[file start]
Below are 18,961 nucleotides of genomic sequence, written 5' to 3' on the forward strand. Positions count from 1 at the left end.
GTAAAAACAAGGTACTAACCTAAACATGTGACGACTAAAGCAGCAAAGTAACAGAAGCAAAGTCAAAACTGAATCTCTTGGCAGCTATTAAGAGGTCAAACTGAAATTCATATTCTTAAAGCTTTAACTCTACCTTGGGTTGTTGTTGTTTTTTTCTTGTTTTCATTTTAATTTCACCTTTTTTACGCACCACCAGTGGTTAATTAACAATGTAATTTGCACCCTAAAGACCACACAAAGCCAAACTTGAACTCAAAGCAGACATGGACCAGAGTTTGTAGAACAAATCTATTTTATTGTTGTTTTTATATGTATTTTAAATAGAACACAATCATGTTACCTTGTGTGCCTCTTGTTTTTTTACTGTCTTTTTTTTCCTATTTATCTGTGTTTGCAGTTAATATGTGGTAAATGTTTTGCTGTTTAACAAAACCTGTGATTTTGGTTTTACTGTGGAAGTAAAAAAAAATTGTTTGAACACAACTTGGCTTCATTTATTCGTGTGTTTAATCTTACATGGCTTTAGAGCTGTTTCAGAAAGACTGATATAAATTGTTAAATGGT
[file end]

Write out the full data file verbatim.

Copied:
Below are 18,961 nucleotides of genomic sequence, written 5' to 3' on the forward strand. Positions count from 1 at the left end.
GTAAAAACAAGGTACTAACCTAAACATGTGACGACTAAAGCAGCAAAGTAACAGAAGCAAAGTCAAAACTGAATCTCTTGGCAGCTATTAAGAGGTCAAACTGAAATTCATATTCTTAAAGCTTTAACTCTACCTTGGGTTGTTGTTGTTTTTTTCTTGTTTTCATTTTAATTTCACCTTTTTTACGCACCACCAGTGGTTAATTAACAATGTAATTTGCACCCTAAAGACCACACAAAGCCAAACTTGAACTCAAAGCAGACATGGACCAGAGTTTGTAGAACAAATCTATTTTATTGTTGTTTTTATATGTATTTTAAATAGAACACAATCATGTTACCTTGTGTGCCTCTTGTTTTTTTACTGTCTTTTTTTTCCTATTTATCTGTGTTTGCAGTTAATATGTGGTAAATGTTTTGCTGTTTAACAAAACCTGTGATTTTGGTTTTACTGTGGAAGTAAAAAAAAATTGTTTGAACACAACTTGGCTTCATTTATTCGTGTGTTTAATCTTACATGGCTTTAGAGCTGTTTCAGAAAGACTGATATAAATTGTTAAATGGT